Even so, you can see why his parents' friends said what they did – Oswald had no experience of farming other than helping out with the harvest during the holidays. His father was born into a farming family in Easter Ross but for many years, before buying the farm in Fife, worked as a stockbroker in the City. It meant Oswald, who is 45, was brought up in England and Scotland and is a slightly eccentric mix of the two: a Scottish farmer with a gentle English accent.

His crime novel, though, is thoroughly Scottish. It starts with a girl's mutilated body being discovered in a sealed room in Edinburgh and has some of the hallmarks of Val McDermid or Ian Rankin: it's dark, violent, noirish. The detective is Inspector Tony McLean and, living in Edinburgh as he does, he will be compared to Rebus. How is Oswald's detective different? "For a start, he's younger," says Oswald. "He's in his mid-30s in the first book and he's not an alcoholic – he doesn't have an ex-wife. His character is coloured by his experiences – he's had a pretty horrible, torrid time. His parents died when he was four and he was brought up by his grandmother who is in a coma. His fiancee was also abducted and murdered so that colours his character but despite that he's not a basket case. He's thrown himself into the work."

But why set the story in Edinburgh? I point to the view out of the caravan window and ask Oswald why he wasn't inspired to set his novels in the country. "I'm not a huge fan of rural crime books because I live in the countryside and there isn't that sort of crime," he says. "Some kids might get drunk but that's about it. I may bring McLean out into the countryside but the city is another one of the characters in my book."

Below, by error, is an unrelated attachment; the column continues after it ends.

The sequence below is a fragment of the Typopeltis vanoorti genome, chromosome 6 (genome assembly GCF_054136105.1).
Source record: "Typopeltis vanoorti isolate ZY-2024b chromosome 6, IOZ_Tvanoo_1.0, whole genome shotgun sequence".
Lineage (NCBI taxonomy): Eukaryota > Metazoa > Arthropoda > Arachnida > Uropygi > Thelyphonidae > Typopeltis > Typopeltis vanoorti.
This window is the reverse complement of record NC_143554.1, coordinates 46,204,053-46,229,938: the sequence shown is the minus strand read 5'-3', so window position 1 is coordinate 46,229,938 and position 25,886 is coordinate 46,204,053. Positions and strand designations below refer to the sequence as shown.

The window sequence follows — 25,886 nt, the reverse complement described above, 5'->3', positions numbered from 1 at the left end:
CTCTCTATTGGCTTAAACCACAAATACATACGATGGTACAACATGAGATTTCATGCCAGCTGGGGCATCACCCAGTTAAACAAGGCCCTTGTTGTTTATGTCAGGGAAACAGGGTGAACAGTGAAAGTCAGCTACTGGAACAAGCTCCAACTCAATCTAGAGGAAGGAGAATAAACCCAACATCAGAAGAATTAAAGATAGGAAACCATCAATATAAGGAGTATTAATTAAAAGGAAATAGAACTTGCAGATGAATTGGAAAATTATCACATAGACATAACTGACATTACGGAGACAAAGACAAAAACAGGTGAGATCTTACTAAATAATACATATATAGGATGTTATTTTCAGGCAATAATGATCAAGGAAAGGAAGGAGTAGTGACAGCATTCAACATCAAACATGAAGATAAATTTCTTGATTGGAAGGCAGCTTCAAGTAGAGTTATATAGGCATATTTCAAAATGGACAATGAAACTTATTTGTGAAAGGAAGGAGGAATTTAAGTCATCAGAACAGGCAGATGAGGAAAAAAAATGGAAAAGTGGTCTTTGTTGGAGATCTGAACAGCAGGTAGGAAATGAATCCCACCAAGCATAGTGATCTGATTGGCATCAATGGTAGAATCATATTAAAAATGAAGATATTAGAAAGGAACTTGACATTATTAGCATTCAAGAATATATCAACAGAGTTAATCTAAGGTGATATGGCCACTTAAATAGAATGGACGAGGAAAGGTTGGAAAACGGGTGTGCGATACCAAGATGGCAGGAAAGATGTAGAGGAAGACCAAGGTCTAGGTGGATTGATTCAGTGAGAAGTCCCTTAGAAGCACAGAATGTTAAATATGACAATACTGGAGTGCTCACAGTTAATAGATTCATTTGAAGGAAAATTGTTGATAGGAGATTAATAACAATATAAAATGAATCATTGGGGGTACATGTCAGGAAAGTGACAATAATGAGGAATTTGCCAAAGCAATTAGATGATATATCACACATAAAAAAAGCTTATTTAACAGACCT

What Oswald already knows is that McLean is popular. Last year, after 20 years of rejection, Oswald decided to publish the books himself. He paid a designer $80 to create a cover and put Natural Causes on Amazon, initially for free. "The idea was to give it away for free to get noticed," he said. "I thought I might get 100 people a month – as it turned out, it was 50,000 in the first month. First, it was in the top 10, then it was No.1, and it stayed there for six weeks. Something gelled with readers, they thought: 'I'd download that.' It costs nothing and that kicks it up the charts so it gets a bit of promotion. When I decided to self-publish, I thought I'd be pleased to shift 1000 in a year but I was doing 2000 a day at one point."